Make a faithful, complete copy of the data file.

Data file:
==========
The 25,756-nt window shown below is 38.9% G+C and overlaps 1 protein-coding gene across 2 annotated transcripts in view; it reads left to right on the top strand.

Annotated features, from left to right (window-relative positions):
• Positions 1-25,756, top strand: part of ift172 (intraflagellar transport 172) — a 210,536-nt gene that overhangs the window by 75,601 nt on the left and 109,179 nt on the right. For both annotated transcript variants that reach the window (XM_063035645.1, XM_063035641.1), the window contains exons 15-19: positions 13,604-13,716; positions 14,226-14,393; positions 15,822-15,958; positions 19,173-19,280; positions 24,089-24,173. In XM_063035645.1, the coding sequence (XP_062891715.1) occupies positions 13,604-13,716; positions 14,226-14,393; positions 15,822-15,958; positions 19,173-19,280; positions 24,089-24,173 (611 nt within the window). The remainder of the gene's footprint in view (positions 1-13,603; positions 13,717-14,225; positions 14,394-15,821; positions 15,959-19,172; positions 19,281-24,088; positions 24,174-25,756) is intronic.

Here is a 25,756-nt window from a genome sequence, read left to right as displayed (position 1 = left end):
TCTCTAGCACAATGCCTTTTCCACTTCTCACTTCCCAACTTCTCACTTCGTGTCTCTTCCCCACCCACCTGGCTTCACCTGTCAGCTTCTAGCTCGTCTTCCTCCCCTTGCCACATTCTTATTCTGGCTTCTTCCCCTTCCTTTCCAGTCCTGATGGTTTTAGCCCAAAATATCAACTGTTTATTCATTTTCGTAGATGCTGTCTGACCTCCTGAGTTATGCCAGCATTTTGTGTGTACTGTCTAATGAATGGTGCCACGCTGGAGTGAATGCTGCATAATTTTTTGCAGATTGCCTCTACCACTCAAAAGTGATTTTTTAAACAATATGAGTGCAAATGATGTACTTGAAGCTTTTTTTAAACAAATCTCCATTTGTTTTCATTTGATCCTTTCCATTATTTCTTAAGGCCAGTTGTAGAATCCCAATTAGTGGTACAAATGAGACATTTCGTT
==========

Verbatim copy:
The 25,756-nt window shown below is 38.9% G+C and overlaps 1 protein-coding gene across 2 annotated transcripts in view; it reads left to right on the top strand.

Annotated features, from left to right (window-relative positions):
• Positions 1-25,756, top strand: part of ift172 (intraflagellar transport 172) — a 210,536-nt gene that overhangs the window by 75,601 nt on the left and 109,179 nt on the right. For both annotated transcript variants that reach the window (XM_063035645.1, XM_063035641.1), the window contains exons 15-19: positions 13,604-13,716; positions 14,226-14,393; positions 15,822-15,958; positions 19,173-19,280; positions 24,089-24,173. In XM_063035645.1, the coding sequence (XP_062891715.1) occupies positions 13,604-13,716; positions 14,226-14,393; positions 15,822-15,958; positions 19,173-19,280; positions 24,089-24,173 (611 nt within the window). The remainder of the gene's footprint in view (positions 1-13,603; positions 13,717-14,225; positions 14,394-15,821; positions 15,959-19,172; positions 19,281-24,088; positions 24,174-25,756) is intronic.

Here is a 25,756-nt window from a genome sequence, read left to right as displayed (position 1 = left end):
TCTCTAGCACAATGCCTTTTCCACTTCTCACTTCCCAACTTCTCACTTCGTGTCTCTTCCCCACCCACCTGGCTTCACCTGTCAGCTTCTAGCTCGTCTTCCTCCCCTTGCCACATTCTTATTCTGGCTTCTTCCCCTTCCTTTCCAGTCCTGATGGTTTTAGCCCAAAATATCAACTGTTTATTCATTTTCGTAGATGCTGTCTGACCTCCTGAGTTATGCCAGCATTTTGTGTGTACTGTCTAATGAATGGTGCCACGCTGGAGTGAATGCTGCATAATTTTTTGCAGATTGCCTCTACCACTCAAAAGTGATTTTTTAAACAATATGAGTGCAAATGATGTACTTGAAGCTTTTTTTAAACAAATCTCCATTTGTTTTCATTTGATCCTTTCCATTATTTCTTAAGGCCAGTTGTAGAATCCCAATTAGTGGTACAAATGAGACATTTCGTT